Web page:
Programs focus on young children
The Bemidji area's youngest children and their families recently strolled around the Tiny Tots Expo in Bemidji.
While there, they gathered information about local agencies, played games and took part in other activities.
The annual expo, which was held Saturday morning at the Boys & Girls Club of the Bemidji Area, is one of several programs of the Bemidji Area Early Childhood Initiative.
For nearly four years, the initiative has been serving the area's youngest children and the people who care for them.
A project of the Northwest Minnesota Foundation, the initiative envisions a community that supports the healthy growth and development of children from birth to age 5, enabling them to enter kindergarten ready to succeed.
"Our focus is specifically on before they go to school," said Vicki Wangberg, who co-coordinates the initiative with Ginny Kurtzweg.
"So much of child development and brain development happens before they get to school," added Lin Backstrom, early childhood development specialist with the foundation.
She said it's important for the whole community to understand that so that every child gets the nurturing and learning opportunities they need to develop their full potential.
All of society benefits when young children grow up ready to thrive, Backstrom said.
Guiding the initiative are six priorities. They are the following:
-- Offering increased mental health services for young children, their families and caregivers to promote emotional wellness.
-- Providing training, resources and networking for family child care providers for increased quality and support.
-- Developing innovative parent education opportunities and outreach.
-- Providing creative community activities for families with young children, at a low cost or free, while promoting and building on what is already being offered.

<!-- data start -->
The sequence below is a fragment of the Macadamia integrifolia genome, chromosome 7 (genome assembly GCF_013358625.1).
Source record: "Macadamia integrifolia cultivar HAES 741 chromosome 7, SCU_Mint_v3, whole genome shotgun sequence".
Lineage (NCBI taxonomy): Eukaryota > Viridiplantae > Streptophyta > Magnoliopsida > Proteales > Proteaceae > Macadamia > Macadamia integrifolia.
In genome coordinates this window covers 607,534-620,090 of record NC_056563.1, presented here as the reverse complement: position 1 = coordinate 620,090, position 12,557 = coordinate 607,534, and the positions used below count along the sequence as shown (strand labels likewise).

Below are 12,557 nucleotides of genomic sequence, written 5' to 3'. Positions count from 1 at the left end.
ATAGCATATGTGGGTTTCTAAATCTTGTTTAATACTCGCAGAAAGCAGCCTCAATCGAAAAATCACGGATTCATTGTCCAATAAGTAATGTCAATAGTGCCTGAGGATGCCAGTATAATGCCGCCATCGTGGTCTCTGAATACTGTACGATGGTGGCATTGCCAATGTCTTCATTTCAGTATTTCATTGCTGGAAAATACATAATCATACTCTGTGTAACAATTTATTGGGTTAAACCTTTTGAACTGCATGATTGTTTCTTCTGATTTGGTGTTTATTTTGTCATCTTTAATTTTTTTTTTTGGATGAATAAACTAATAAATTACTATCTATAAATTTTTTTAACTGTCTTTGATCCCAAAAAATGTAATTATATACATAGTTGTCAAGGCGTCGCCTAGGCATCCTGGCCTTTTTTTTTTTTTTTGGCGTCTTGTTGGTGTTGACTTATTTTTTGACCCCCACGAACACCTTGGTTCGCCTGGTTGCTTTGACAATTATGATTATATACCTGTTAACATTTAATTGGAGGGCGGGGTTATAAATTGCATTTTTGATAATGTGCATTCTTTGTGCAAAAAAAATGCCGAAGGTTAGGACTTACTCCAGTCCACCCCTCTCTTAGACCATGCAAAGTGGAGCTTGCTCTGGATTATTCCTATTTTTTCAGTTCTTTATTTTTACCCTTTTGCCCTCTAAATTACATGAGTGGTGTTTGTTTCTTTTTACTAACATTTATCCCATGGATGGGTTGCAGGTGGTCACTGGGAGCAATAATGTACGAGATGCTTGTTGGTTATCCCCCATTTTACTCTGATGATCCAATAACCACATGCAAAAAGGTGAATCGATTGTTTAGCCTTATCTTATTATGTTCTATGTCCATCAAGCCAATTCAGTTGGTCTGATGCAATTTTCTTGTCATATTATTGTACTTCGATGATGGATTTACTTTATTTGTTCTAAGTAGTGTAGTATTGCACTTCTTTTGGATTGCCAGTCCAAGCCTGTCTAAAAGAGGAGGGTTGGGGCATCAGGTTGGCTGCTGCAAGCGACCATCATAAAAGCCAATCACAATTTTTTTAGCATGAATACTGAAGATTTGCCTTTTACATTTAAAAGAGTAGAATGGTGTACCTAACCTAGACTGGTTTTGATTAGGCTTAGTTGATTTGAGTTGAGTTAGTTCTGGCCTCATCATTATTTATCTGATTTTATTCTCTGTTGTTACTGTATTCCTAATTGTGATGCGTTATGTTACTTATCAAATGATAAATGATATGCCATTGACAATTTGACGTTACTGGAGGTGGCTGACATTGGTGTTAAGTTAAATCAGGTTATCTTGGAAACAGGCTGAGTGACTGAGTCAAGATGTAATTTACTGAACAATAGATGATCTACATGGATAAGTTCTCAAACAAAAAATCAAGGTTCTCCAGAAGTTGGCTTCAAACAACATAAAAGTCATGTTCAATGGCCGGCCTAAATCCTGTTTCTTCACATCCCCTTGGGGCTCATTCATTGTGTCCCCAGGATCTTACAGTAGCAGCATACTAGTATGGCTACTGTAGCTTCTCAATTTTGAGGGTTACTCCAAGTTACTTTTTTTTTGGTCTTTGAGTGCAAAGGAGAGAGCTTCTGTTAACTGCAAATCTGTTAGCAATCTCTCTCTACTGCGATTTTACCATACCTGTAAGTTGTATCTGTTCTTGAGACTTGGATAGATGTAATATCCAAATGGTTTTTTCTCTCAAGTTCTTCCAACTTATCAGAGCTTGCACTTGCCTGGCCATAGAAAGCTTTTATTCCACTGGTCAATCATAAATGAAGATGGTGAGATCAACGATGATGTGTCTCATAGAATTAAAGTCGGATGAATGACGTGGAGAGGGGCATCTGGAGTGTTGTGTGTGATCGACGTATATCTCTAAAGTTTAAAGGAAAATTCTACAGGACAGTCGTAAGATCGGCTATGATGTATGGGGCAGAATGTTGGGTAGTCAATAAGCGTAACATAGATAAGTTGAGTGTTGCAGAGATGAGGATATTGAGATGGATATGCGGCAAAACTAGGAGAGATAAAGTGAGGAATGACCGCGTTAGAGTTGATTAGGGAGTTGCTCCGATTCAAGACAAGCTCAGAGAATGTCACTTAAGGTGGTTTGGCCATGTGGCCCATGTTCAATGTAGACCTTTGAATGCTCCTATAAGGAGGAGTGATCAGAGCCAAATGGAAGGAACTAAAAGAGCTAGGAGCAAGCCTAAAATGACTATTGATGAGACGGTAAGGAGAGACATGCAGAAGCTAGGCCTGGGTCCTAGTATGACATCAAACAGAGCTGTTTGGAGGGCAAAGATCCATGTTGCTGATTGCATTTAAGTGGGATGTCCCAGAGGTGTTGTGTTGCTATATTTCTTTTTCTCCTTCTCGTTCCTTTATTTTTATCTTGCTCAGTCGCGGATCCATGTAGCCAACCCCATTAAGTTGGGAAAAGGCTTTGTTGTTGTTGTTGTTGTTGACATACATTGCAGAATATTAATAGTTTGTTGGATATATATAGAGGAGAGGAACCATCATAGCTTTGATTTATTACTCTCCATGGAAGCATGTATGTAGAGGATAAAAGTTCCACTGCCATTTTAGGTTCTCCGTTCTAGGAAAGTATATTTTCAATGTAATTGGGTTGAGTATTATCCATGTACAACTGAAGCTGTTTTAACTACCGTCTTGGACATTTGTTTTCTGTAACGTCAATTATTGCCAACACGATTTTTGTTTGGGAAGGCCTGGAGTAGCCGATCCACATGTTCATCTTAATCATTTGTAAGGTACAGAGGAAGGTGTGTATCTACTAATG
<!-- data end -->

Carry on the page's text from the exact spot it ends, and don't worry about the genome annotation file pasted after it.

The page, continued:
-- Promoting advocacy for young children through grassroot organizing and public policy.
-- Planning with all early care and education professionals, parents and K-12 staff for smooth transitions to kindergarten.
Along with the Tiny Tots Expo, the initiative offers several other programs.
It is organizing the eighth annual United for Children Conference scheduled for April 18 in Park Rapids. The conference is designed to enhance the skills of early care and educational professionals.
Other programs offered by the initiative or the initiative and partners are the following:
-- Coffee with Candidates informs candidates about the issues facing young children and their families.
-- Family Toybox offers mental health outreach and treatment to young children and their families.
-- Gather and Grow Sessions provide training and networking for child care providers.
-- Child Care Connections: Art, Literacy, Music and Science Education offers onsite delivery of art, literacy, music and science curriculum.
-- Single Parent Class offers ongoing research and education for single parents to teach effective parenting skills.
-- Fathers Reading Every Day holds events to engage families with their children and teach the importance of literacy.
-- Ready Set Grow provides information, resources and strategies to get every child in the Bemidji area ready for kindergarten and create a smooth transition for families.
Also, about six times per year, the initiative recognizes local businesses as Early Childhood Champions for supporting young children and their families. Past winners include businesses that provide a children's play area, a stepstool in the bathroom for children or flexibility for parents to attend their child's activities.
Bemidji and beyond
The Bemidji Area Early Childhood Initiative, part of the Minnesota Early Childhood Initiative, began in November 2005. It is one of 80 such community coalitions in Minnesota.
"They bring people together and make things happen for young kids and their families," Backstrom said.
The local initiative started with $40,000 from a McKnight Foundation grant and other grants.
"We have used most of the money and now we are looking to sustain these programs," Wangberg said.
She said the initiative is now asking the community to sustain its programs by giving support financially.
To support the initiative financially or contact the initiative, call the Northwest Minnesota Foundation at 759-2057.